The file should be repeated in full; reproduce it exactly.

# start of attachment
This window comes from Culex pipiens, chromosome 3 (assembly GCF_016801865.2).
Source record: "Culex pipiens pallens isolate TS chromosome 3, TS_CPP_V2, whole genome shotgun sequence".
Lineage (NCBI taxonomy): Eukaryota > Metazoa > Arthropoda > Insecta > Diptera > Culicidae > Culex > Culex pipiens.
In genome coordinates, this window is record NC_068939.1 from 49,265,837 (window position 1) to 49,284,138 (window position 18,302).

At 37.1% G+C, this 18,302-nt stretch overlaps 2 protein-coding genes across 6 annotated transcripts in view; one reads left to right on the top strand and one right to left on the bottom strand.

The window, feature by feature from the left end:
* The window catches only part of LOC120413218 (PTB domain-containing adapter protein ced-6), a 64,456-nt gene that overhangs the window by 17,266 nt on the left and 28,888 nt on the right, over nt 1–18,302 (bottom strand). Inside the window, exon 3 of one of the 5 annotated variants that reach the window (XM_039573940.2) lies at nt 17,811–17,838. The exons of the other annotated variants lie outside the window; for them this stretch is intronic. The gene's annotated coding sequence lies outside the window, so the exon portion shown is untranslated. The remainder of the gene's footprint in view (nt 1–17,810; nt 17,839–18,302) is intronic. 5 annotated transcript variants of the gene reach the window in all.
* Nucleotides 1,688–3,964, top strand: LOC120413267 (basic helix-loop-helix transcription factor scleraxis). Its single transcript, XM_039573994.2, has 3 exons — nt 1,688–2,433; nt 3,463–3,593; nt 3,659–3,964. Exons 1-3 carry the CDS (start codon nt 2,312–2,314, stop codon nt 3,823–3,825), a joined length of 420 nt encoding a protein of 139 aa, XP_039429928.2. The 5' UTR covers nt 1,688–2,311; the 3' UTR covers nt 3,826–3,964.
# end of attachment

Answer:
This window comes from Culex pipiens, chromosome 3 (assembly GCF_016801865.2).
Source record: "Culex pipiens pallens isolate TS chromosome 3, TS_CPP_V2, whole genome shotgun sequence".
Lineage (NCBI taxonomy): Eukaryota > Metazoa > Arthropoda > Insecta > Diptera > Culicidae > Culex > Culex pipiens.
In genome coordinates, this window is record NC_068939.1 from 49,265,837 (window position 1) to 49,284,138 (window position 18,302).

At 37.1% G+C, this 18,302-nt stretch overlaps 2 protein-coding genes across 6 annotated transcripts in view; one reads left to right on the top strand and one right to left on the bottom strand.

The window, feature by feature from the left end:
* The window catches only part of LOC120413218 (PTB domain-containing adapter protein ced-6), a 64,456-nt gene that overhangs the window by 17,266 nt on the left and 28,888 nt on the right, over nt 1–18,302 (bottom strand). Inside the window, exon 3 of one of the 5 annotated variants that reach the window (XM_039573940.2) lies at nt 17,811–17,838. The exons of the other annotated variants lie outside the window; for them this stretch is intronic. The gene's annotated coding sequence lies outside the window, so the exon portion shown is untranslated. The remainder of the gene's footprint in view (nt 1–17,810; nt 17,839–18,302) is intronic. 5 annotated transcript variants of the gene reach the window in all.
* Nucleotides 1,688–3,964, top strand: LOC120413267 (basic helix-loop-helix transcription factor scleraxis). Its single transcript, XM_039573994.2, has 3 exons — nt 1,688–2,433; nt 3,463–3,593; nt 3,659–3,964. Exons 1-3 carry the CDS (start codon nt 2,312–2,314, stop codon nt 3,823–3,825), a joined length of 420 nt encoding a protein of 139 aa, XP_039429928.2. The 5' UTR covers nt 1,688–2,311; the 3' UTR covers nt 3,826–3,964.